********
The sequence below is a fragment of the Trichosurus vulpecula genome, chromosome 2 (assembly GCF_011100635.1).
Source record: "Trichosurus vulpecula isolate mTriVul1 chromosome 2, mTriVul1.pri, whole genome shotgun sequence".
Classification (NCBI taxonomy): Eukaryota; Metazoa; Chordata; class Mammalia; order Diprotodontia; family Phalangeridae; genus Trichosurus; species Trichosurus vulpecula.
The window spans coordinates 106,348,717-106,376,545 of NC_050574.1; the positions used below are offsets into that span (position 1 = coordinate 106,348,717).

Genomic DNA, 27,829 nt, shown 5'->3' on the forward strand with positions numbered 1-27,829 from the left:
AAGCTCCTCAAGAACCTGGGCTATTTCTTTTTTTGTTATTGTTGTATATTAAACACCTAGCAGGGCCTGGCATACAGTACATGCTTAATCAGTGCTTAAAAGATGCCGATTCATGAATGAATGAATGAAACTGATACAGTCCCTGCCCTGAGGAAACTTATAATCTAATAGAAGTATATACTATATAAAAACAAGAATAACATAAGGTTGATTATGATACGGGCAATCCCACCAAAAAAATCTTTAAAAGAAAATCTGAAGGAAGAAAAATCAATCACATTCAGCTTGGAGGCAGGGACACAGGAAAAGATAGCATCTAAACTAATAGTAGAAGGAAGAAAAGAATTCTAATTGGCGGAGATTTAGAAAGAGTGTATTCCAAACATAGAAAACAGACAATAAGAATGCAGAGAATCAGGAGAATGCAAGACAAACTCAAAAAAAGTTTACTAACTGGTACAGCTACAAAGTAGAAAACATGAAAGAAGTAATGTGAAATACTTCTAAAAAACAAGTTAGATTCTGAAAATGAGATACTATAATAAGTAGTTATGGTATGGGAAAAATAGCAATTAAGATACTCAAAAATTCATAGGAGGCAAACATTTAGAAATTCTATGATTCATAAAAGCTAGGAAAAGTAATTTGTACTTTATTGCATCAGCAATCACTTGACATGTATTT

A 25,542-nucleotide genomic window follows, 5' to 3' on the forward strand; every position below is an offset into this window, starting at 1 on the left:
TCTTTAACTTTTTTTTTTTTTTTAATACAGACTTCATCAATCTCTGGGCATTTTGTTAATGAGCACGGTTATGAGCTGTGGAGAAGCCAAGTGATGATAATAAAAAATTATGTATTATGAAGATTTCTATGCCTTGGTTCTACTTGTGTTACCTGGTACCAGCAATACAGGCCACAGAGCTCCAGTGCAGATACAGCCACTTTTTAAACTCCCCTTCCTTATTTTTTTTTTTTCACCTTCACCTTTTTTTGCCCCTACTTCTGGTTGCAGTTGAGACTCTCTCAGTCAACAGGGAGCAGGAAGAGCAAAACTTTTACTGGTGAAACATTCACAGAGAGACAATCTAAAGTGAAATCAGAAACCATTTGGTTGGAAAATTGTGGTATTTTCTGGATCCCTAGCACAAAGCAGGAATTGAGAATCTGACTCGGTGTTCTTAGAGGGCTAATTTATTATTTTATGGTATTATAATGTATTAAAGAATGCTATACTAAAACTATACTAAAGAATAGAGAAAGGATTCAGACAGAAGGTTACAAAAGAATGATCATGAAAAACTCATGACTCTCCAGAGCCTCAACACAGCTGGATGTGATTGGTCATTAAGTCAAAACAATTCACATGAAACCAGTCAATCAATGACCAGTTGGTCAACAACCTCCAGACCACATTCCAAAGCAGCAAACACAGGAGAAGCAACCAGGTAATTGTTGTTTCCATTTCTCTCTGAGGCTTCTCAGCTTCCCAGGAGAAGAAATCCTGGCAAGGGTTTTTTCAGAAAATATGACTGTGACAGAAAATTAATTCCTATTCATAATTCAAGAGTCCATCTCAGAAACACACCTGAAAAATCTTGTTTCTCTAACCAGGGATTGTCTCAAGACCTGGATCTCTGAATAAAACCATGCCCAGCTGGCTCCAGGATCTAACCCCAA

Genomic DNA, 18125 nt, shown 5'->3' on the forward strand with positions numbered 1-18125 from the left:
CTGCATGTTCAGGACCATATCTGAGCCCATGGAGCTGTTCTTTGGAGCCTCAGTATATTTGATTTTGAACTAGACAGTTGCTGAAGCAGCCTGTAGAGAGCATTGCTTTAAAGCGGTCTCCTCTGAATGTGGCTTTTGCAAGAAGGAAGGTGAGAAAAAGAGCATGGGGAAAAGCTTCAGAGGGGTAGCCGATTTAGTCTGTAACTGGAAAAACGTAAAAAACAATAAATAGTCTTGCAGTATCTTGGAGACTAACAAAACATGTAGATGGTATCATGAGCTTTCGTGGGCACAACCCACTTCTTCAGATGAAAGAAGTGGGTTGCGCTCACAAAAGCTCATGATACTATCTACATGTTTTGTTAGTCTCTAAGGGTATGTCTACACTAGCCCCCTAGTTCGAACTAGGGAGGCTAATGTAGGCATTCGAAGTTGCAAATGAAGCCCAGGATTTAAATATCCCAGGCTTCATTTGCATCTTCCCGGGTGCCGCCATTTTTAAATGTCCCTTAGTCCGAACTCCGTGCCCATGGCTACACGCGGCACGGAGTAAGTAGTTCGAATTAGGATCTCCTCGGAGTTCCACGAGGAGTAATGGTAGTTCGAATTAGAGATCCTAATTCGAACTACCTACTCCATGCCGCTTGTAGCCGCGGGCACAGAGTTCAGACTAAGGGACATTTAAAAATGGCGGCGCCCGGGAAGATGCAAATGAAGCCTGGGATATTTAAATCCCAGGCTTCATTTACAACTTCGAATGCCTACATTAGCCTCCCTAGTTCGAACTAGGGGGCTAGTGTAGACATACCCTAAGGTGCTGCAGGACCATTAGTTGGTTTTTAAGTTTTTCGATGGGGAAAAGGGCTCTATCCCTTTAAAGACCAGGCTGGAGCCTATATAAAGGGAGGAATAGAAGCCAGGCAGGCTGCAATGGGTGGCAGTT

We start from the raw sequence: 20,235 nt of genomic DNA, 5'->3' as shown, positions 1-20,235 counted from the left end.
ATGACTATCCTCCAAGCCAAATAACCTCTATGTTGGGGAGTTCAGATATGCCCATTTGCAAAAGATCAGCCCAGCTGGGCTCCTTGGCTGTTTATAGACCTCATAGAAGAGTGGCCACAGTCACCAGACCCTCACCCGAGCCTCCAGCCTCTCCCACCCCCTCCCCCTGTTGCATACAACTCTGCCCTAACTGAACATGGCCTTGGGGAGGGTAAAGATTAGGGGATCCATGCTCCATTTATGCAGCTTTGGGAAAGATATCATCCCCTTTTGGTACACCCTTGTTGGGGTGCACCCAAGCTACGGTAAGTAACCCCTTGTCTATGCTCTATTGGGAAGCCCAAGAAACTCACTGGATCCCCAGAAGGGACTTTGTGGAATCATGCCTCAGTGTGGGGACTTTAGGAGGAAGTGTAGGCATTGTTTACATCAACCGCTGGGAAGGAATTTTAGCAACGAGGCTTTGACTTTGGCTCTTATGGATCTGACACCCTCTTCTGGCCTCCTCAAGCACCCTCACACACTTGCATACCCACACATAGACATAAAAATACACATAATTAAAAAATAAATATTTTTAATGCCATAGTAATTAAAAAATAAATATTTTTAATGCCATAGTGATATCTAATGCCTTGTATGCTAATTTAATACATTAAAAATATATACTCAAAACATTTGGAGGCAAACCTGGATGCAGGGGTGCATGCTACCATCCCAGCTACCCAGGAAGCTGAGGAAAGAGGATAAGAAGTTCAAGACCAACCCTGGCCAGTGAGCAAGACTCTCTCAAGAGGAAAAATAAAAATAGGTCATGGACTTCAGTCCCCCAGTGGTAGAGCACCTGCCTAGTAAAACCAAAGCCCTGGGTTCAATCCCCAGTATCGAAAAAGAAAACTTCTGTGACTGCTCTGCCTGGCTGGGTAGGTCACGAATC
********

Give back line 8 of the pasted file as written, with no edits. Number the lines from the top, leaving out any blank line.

TCTTTAACTTTTTTTTTTTTTTTAATACAGACTTCATCAATCTCTGGGCATTTTGTTAATGAGCACGGTTATGAGCTGTGGAGAAGCCAAGTGATGATAATAAAAAATTATGTATTATGAAGATTTCTATGCCTTGGTTCTACTTGTGTTACCTGGTACCAGCAATACAGGCCACAGAGCTCCAGTGCAGATACAGCCACTTTTTAAACTCCCCTTCCTTATTTTTTTTTTTTCACCTTCACCTTTTTTTGCCCCTACTTCTGGTTGCAGTTGAGACTCTCTCAGTCAACAGGGAGCAGGAAGAGCAAAACTTTTACTGGTGAAACATTCACAGAGAGACAATCTAAAGTGAAATCAGAAACCATTTGGTTGGAAAATTGTGGTATTTTCTGGATCCCTAGCACAAAGCAGGAATTGAGAATCTGACTCGGTGTTCTTAGAGGGCTAATTTATTATTTTATGGTATTATAATGTATTAAAGAATGCTATACTAAAACTATACTAAAGAATAGAGAAAGGATTCAGACAGAAGGTTACAAAAGAATGATCATGAAAAACTCATGACTCTCCAGAGCCTCAACACAGCTGGATGTGATTGGTCATTAAGTCAAAACAATTCACATGAAACCAGTCAATCAATGACCAGTTGGTCAACAACCTCCAGACCACATTCCAAAGCAGCAAACACAGGAGAAGCAACCAGGTAATTGTTGTTTCCATTTCTCTCTGAGGCTTCTCAGCTTCCCAGGAGAAGAAATCCTGGCAAGGGTTTTTTCAGAAAATATGACTGTGACAGAAAATTAATTCCTATTCATAATTCAAGAGTCCATCTCAGAAACACACCTGAAAAATCTTGTTTCTCTAACCAGGGATTGTCTCAAGACCTGGATCTCTGAATAAAACCATGCCCAGCTGGCTCCAGGATCTAACCCCAA